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Article of the Month

 , September 05, 2019

Medicare for All 2020

Adam E. Block, PhD, and Jade L. Bedell, MHA

Dr. Block ( is assistant professor of public health, Division of Health Policy & Management, New York Medical College School of Health Sciences and Practice. Ms. Bedell ( is a doctoral student candidate in public health, health policy and management, New York Medical College School of Health Sciences and Practice.

Healthcare reform has historically been an incremental process in the United States. What began nearly 100 years ago as a political slogan as part of President Teddy Roosevelt’s unsuccessful run for a third term in 1912 evolved into a program proposed to Congress by President Harry S. Truman in 1945. However, it was not until 1965 that Medicare was signed into law by President Lyndon B. Johnson with former President Harry S. Truman becoming Medicare Member 0001 effective July 1, 1966.

Since 1965, healthcare reform in the United States has continued to move slowly and managed care has been a central and growing part of how health care is delivered. On March 23, 2010, President Barack Obama signed the Patient Protection and Affordable Care Act (ACA) into law. This reform was largely built off the employer-based system and it reduced, but did not eliminate, the number of uninsured.

On February 27, 2019, Representative Pramila Jayapal (D-WA) introduced H.R. 1384, the Medicare for All Act of 2019 with 117 cosponsors (out of 435 members, or 27% of the entire House of Representatives).1 This bill was first introduced in 2003 and has been reintroduced many times since then, but never with the degree of support seen today. Simultaneously, the comparatively moderate ACA has declining enrollment paired with another legal challenge destined for the Supreme Court. In spite of challenges, the progressive wing of the Democratic party is supporting a proposal that would radically change how health care is provided in the United States. On April 30, 2019, Medicare for All had its first congressional hearing by the House Rules Committee.

Overview of Major Changes in Medicare for All
Unlike the ACA, where the mantra, “if you like your care, you can keep it,” held true, Medicare for All would unapologetically change coverage for the 85% of the country not currently in Medicare plus a third of those enrolled in Medicare.2 The major changes include the following:

1) Every U.S. resident (including non-citizens) would be covered.
2) Managed care plans (which cover all of the commercially insured population), 34% of Medicare, and 81% of Medicaid would be eliminated.
3) Cost sharing, which is 20% in the Medicare program today, would be 0% in Medicare for All.
4) Payment for the Medicare program has not been developed in the bill, but would be funded by Federal revenue, therefore, taxes would need to be raised to fund the coverage expansion.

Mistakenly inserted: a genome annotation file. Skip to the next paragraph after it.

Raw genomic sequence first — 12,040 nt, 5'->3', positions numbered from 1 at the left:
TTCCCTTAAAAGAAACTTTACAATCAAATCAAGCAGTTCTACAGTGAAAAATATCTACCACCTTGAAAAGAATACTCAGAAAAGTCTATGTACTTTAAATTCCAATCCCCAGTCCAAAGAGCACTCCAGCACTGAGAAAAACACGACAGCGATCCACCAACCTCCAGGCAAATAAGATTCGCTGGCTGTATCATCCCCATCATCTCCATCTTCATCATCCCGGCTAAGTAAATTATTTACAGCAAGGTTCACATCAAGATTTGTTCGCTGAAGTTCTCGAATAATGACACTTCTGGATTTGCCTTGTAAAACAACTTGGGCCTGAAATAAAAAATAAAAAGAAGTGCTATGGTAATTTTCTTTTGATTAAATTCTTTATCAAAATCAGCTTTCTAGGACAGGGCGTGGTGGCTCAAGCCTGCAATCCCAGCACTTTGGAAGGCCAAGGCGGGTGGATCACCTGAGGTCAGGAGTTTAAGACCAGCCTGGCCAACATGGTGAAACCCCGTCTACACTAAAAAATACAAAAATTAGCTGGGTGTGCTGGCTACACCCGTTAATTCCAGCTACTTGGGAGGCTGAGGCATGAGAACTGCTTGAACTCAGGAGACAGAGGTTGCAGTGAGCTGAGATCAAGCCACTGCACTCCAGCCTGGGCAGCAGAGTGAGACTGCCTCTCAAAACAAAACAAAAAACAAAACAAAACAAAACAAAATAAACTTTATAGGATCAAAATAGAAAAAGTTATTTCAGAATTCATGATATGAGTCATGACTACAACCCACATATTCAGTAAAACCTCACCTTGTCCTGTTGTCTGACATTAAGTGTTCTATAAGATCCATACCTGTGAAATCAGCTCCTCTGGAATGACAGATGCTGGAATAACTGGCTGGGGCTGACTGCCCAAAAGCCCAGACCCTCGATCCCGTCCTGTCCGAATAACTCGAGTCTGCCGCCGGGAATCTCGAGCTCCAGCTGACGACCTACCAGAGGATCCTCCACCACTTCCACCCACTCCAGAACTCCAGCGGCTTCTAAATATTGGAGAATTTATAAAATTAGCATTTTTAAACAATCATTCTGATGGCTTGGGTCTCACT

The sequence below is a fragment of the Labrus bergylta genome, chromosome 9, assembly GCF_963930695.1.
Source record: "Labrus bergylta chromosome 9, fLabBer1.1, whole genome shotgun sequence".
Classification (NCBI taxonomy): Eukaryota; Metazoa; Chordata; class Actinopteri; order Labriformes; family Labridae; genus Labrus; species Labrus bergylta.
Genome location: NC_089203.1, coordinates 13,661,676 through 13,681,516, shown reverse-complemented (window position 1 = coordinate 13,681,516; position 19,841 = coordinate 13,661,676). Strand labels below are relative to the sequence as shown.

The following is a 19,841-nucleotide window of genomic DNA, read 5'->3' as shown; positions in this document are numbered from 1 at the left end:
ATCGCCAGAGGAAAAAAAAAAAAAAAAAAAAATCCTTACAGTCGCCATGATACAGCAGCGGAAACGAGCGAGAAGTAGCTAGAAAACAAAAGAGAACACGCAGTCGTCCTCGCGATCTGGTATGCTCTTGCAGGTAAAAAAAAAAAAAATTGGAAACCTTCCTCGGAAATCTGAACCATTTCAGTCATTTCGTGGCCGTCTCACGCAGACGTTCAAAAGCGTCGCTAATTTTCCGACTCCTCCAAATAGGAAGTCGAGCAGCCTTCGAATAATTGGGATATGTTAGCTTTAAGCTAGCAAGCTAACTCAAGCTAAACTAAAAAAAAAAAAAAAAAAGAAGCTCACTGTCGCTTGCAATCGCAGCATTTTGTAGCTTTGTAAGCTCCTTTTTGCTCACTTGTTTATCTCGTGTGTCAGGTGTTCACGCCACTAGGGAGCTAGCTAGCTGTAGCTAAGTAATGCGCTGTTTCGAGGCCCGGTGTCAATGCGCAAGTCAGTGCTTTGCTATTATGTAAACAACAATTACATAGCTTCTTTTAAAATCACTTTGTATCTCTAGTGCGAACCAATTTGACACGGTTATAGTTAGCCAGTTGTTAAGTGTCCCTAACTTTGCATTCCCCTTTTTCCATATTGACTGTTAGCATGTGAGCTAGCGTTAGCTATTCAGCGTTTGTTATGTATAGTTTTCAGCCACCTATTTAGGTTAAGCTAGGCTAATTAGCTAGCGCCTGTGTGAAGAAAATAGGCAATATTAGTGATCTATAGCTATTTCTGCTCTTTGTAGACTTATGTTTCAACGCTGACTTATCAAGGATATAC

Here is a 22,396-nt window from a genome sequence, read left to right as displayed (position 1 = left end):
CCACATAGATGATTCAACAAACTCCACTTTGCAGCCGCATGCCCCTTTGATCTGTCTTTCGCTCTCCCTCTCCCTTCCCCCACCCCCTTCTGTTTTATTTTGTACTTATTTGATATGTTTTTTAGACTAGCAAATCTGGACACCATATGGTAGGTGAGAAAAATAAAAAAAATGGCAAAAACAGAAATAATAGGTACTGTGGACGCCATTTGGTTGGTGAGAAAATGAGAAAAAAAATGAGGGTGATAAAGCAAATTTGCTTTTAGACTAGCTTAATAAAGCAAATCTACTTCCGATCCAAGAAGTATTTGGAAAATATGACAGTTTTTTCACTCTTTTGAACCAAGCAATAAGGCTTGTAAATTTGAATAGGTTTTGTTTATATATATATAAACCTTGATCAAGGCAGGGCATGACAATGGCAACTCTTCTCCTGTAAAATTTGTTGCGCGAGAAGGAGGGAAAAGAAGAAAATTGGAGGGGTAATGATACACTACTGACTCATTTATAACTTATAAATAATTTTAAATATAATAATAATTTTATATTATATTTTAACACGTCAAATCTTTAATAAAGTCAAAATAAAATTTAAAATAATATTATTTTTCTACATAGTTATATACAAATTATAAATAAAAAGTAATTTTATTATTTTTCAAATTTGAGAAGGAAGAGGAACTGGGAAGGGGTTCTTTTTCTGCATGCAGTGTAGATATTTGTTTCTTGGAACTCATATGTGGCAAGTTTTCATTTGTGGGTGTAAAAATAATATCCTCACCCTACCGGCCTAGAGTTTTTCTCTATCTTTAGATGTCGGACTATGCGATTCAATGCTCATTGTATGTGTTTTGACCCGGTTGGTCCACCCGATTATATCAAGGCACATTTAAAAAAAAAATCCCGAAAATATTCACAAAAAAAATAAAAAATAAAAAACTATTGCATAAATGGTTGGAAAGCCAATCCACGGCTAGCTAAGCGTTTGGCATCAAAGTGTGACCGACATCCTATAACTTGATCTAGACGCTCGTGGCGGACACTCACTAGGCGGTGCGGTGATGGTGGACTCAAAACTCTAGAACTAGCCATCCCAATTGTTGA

There are fundamental economic, political, and legal ramifications associated with the extensive changes attendant to enacting H.R. 1384. Here, we limit our scope to consideration of the plausible economic consequences and political importance of H.R. 1384 in the approaching 2020 election. The lack of legal precedent in U.S. history and the ramifications on the employment of hundreds of thousands working in managed care in the workforce will not be addressed in this article.3

While Medicare and Medicaid currently set prices for all healthcare providers electing to participate in either government program, the coverage of the commercial population through Medicare will use global budgets to pay institutions. This implies the elimination of commercial fees paid to hospitals, providers, and potentially pharmaceutical companies. There would no longer be “free market” prices—all fees for all providers would be set by the Federal government and, as with current government prices, would be lower than the commercial insurers’ prices today. Additionally, because most physician service costs are salaries, then salaries will go down for all healthcare providers including physicians, nurses, and other clinical and support staff. When salaries decline, the result is a reduction in the supply of physicians, nurses, and other clinical and support staff.

Cost Sharing
H.R. 1384 says there will be no cost sharing, meaning $0 cost at the point of service. While this will have little impact on demand for inelastic services such as brain surgery and dialysis, more elastic services such as physical therapy and outpatient specialist visits will see large volume increases, thereby increasing demand.4 Health economics predicts that reducing cost sharing to zero would lead to overutilization of services.5 When an increase in demand meets a decrease in supply, there is a shortage, resulting in the longer lines and waiting times that we see for certain services in Canada and the United Kingdom.

Premiums versus Taxes